Graham Reid | | 1 min read
So how long does it take to write a song? James Taylor says he wrote Steamroller Blues in as long as it took to scribble the words down, but maybe that doesn't really count -- especially if you've heard Steamroller Blues.
If you look at the credits on some current r'n'b songs and see the artist's name alongside that of the four producers (and the lyrics are "oh baby, give it up baby") you might argue that if you have that many people iin a room it is going to take a lot longer than if just one person grabbed the thing by the neck.
According to Peter Shapiro's excellent Turn the Beat Around; The Secret History of Disco, this massive hit by Van McCoy was done in an hour. As Shapiro notes, "thanks to its accompanying dance craze, [this was] the record that truly catapulted disco from an underground phenomenon to worldwide furor. "
As Shapiro tells it, longtime soul and r'n'b producer McCoy was working late and his friend and business partner Charles Kipps Jnr headed off to check out the scene at the Adam's Apple nightclub in Manhattan. McCoy had been regularly hassled by the DJ there, David Todd, to come and look at this new dance craze but was too busy to go himself, so Kipps was dispatched.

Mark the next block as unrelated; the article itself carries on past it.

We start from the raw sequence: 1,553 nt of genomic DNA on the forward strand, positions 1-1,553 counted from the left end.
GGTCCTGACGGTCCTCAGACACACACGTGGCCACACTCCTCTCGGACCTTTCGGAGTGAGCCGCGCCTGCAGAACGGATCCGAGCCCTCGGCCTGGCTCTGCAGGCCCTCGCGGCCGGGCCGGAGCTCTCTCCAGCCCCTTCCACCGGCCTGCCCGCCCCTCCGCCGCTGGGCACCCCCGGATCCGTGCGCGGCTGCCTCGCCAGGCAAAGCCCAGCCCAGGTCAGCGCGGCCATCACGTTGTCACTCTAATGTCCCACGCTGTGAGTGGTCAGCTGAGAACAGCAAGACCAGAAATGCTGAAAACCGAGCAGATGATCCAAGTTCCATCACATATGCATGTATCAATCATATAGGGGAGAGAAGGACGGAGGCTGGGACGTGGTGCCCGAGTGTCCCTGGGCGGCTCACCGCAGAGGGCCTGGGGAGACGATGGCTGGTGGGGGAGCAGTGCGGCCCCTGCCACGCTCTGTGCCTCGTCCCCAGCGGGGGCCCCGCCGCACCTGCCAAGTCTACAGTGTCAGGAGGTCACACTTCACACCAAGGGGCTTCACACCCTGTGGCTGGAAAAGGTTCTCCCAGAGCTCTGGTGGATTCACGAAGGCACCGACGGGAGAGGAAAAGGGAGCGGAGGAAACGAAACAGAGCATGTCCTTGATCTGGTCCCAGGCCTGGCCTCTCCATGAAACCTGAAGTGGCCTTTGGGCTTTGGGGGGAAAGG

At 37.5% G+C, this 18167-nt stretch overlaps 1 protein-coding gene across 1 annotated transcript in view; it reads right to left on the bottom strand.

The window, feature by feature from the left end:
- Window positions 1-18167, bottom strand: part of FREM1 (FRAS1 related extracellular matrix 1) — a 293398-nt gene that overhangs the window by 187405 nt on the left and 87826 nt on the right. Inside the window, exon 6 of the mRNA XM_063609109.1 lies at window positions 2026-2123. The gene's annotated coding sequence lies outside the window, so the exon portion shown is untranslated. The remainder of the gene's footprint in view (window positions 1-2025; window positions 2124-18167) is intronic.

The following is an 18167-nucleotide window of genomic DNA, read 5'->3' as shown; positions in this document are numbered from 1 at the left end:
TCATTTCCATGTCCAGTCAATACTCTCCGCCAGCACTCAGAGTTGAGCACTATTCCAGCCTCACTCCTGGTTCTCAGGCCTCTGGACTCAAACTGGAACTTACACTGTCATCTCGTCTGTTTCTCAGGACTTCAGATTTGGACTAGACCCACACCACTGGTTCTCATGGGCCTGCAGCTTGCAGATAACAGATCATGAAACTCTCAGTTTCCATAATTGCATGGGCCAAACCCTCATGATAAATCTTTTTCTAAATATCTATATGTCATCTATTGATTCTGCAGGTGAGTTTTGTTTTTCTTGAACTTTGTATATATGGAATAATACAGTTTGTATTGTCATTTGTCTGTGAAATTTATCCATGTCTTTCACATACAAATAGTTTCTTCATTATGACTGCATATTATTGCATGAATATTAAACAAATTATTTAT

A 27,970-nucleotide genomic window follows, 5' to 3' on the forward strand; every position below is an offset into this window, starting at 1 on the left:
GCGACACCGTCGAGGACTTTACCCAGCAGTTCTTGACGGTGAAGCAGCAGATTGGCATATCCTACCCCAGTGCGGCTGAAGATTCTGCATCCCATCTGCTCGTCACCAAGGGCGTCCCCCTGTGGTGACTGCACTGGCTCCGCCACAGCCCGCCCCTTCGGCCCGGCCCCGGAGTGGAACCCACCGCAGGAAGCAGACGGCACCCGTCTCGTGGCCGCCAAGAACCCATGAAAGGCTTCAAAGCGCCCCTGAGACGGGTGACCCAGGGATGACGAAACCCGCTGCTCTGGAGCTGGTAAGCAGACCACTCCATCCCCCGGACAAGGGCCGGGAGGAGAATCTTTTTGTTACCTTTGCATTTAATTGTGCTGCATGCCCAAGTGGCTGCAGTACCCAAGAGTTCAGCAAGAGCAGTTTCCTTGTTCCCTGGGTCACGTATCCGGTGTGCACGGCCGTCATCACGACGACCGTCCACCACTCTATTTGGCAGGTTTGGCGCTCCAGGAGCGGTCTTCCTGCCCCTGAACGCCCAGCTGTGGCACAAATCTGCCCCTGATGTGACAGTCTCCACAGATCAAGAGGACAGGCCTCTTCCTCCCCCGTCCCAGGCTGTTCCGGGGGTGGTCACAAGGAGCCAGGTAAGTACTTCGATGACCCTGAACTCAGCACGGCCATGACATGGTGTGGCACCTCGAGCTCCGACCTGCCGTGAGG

Kipps was so excited by what he saw that he dragged two of the dancers back to the studio at midnight and they showed McCoy what they were doing. He loved it.
"It was something completely different from the you-do-your-thing-and-I-do-mine dances; it was people dancing together again."
He wrote The Hustle right then -- and the following day in an hour of studio down-time recorded it with seasoned jazz and studio players Steve Gadd, Rick Marotta, Gordon Edwards, Richard Tee, Eric Gale, a horn section and string players.
The song went global -- as did the dance, instructions here!-- and Shapiro notes it was probably "thanks to that infernal flute line boring into your skull".
It was "the kind of record that crawls under your skin, subliminally taking root to the point where you find yourself whistling it while masturbating".
Well, hmmm . . .
It was certainly massive, but for Van McCoy it was a great one-off.
He never again troubled the top 40.
(Note, the version posted is by a tribute band, the original is on the video clip)
For more one-off or unusual songs with an interesting backstory see From the Vaults.